Bucs' first female coach: 'Stay persistent'

February 2nd, 2022

Growing up, Caitlyn Callahan did not live in a neighborhood where girls played much softball. She said Little League Baseball was the name of the game, and she nearly quit playing ball at a young age.

“I was going to stop playing [softball] until my little brother's Little League coach was like, 'Why doesn't she try out for the Little League Baseball team?'” she recalled. “So I actually stopped playing softball right around middle school and started playing baseball.”

Callahan took that road into baseball at an early age, became passionate about the game and that love never stopped. After playing college softball at Boston University and St. Mary’s College of California, she followed her dream by working in baseball’s amateur and pro leagues.

Now, Callahan joins a wave of women making their name on the field for MLB clubs. In December, the Pirates hired her to be a development coach, making the 26-year-old Callahan the first woman to be a uniformed coach in the organization’s 135-year history.

“To hopefully be that person, that strong female for girls and women in Pittsburgh, it’s an honor,” she said on Tuesday, ahead of National Girls and Women in Sports Day on Wednesday. “I’m really excited to be around some bright minds in the baseball world. I still have a lot to learn, but I’m excited to learn every single day.”

In just a few years since graduating college, Callahan has grinded through many different positions in baseball: An MLB scout liaison and assistant GM with the Cape Cod League’s Brewster Whitecaps, a baseball operations assistant with the Staten Island Yankees and, most recently, a Minor League video and technology intern for the Reds from 2020-21.

Yet like many other people working their way up the baseball ranks, she found herself doing temporary offseason work this winter as a server in Arizona. That’s when she got a call from Marc Roche, the Pirates’ Minor League video and technology coordinator, whom Callahan had interviewed with previously for a job similar to her role with the Reds.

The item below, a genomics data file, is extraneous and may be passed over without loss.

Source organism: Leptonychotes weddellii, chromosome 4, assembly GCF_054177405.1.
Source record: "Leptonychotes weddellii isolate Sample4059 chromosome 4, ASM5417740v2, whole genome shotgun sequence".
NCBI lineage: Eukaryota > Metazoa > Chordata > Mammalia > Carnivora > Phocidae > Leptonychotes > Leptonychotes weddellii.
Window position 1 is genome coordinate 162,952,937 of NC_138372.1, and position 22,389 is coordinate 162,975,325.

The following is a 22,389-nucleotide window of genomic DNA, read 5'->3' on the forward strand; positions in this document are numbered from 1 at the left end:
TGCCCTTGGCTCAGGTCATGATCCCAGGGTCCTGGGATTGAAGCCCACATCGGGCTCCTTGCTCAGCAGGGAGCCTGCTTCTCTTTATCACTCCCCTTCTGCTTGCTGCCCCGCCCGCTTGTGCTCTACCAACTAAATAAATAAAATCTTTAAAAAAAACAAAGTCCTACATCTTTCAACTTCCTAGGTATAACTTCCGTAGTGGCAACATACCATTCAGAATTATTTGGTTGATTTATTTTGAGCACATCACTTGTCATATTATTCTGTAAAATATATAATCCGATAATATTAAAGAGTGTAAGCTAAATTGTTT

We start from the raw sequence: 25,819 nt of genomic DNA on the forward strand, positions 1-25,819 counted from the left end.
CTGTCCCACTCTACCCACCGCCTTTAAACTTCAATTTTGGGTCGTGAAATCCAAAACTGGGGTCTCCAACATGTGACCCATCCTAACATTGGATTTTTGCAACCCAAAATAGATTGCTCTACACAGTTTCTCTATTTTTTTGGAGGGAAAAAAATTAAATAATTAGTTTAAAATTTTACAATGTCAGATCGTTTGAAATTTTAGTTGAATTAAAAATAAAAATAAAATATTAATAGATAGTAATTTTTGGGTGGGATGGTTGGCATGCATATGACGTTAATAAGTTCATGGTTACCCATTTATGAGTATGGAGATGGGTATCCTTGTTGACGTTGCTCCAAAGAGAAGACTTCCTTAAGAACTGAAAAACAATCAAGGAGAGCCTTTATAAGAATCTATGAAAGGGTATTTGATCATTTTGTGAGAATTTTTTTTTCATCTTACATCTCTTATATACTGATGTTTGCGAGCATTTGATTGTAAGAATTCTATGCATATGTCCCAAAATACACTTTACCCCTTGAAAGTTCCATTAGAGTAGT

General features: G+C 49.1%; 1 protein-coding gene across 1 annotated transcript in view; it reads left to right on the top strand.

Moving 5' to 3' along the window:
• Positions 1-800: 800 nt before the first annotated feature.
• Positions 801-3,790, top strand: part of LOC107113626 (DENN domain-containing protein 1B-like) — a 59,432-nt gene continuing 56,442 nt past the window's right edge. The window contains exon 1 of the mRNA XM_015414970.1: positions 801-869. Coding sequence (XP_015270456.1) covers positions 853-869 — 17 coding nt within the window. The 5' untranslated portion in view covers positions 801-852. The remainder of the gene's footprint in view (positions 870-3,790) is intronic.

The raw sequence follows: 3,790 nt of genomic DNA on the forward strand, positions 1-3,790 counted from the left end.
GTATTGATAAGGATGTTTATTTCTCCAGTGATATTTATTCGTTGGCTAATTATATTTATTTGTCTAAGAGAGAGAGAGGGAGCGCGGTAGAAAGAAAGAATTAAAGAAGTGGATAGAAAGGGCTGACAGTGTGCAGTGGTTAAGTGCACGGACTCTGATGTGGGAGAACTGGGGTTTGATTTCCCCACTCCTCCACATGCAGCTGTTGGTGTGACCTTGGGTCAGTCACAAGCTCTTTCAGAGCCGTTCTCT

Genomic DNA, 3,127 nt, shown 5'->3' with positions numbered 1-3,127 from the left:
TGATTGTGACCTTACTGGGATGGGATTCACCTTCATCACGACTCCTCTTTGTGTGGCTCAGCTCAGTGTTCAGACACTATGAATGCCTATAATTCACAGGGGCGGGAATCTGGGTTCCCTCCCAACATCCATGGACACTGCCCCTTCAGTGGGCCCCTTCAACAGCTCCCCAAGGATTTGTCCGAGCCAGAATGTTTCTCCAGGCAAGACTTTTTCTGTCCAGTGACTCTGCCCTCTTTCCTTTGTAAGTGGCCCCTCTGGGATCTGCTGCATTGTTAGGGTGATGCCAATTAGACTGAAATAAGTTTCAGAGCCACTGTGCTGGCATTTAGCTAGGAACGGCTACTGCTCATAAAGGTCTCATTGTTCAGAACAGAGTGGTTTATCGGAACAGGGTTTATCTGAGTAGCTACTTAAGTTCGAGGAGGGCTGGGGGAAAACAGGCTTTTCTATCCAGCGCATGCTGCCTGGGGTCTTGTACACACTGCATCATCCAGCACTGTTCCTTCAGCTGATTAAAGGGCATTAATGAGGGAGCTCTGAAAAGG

“Initially, I thought that when Marc called me, that it was they needed someone to run a Rapsodo or they needed someone to help with video [at a camp], and I was more than willing to help in that department,” Callahan said. “... Upon arrival, they have Minor League ops assistants there doing that. It kind of clicked to me, ‘Oh wait, this is a working interview.’ I knew that I had to show that I could contribute as a coach.”

So Callahan demonstrated the confidence she’s had in herself for years. Pirates GM Ben Cherington recalled stories of her effectively kicking third-base coach Mike Rabelo out from throwing batting practice and doing it herself, a decision she said she didn’t think twice about. But it was much more than her confidence that showed through to the Bucs.

“At a core level, she has the characteristics that we’d be looking for in any coach,” Cherington said. “A real passionate curiosity for learning about the best and most modern coaching practices. She’s certainly literate in all of the forms of technology we would use in player development. Most of all, she wants to help players get better and is passionate about putting the player first and doing whatever she can to help the player get better.”

Callahan admits there were times she didn’t know if she could be a coach – not because of any doubts of her capabilities, but because she had seen few women approach that level in pro baseball. When Rachel Balkovec was hired in 2019 by the Yankees as a Minor League hitting coach, everything changed.

“I remember where I was when I first saw she had been hired as a coach," she said. "I remember pulling it up on my phone and reading it and just being in awe. Like, ‘Oh my gosh, this is real.' People like her and [Red Sox Minor League coach] Bianca Smith paving the way, it's empowering and it's really cool to be a part of that."

A few years later, it’s become real for Callahan. Speaking with Pittsburgh media on Tuesday, she not only thanked those women who coached before her, but gave shoutouts to women in the Pirates' on-field operations, including pro scout Kinza Baad and Minor League operations assistant Paige Moshier.

Being a part of that group still hasn’t quite set in for Callahan yet: “I’m still pinching myself on a daily basis,” she said. But her resilience in the face of rejections for coaching positions and doubts about her future propelled her to make history with the Pirates, and she hopes it sets an example for other girls and women who have a passion for baseball.

“I may not have gotten that coaching position last year, but I went back with the Reds and I did that job to the best of my abilities,” Callahan said. “I showed up every day and tried my best, and it set me up to be in the position I'm at this year.

“Things happen for a reason. Stay persistent.”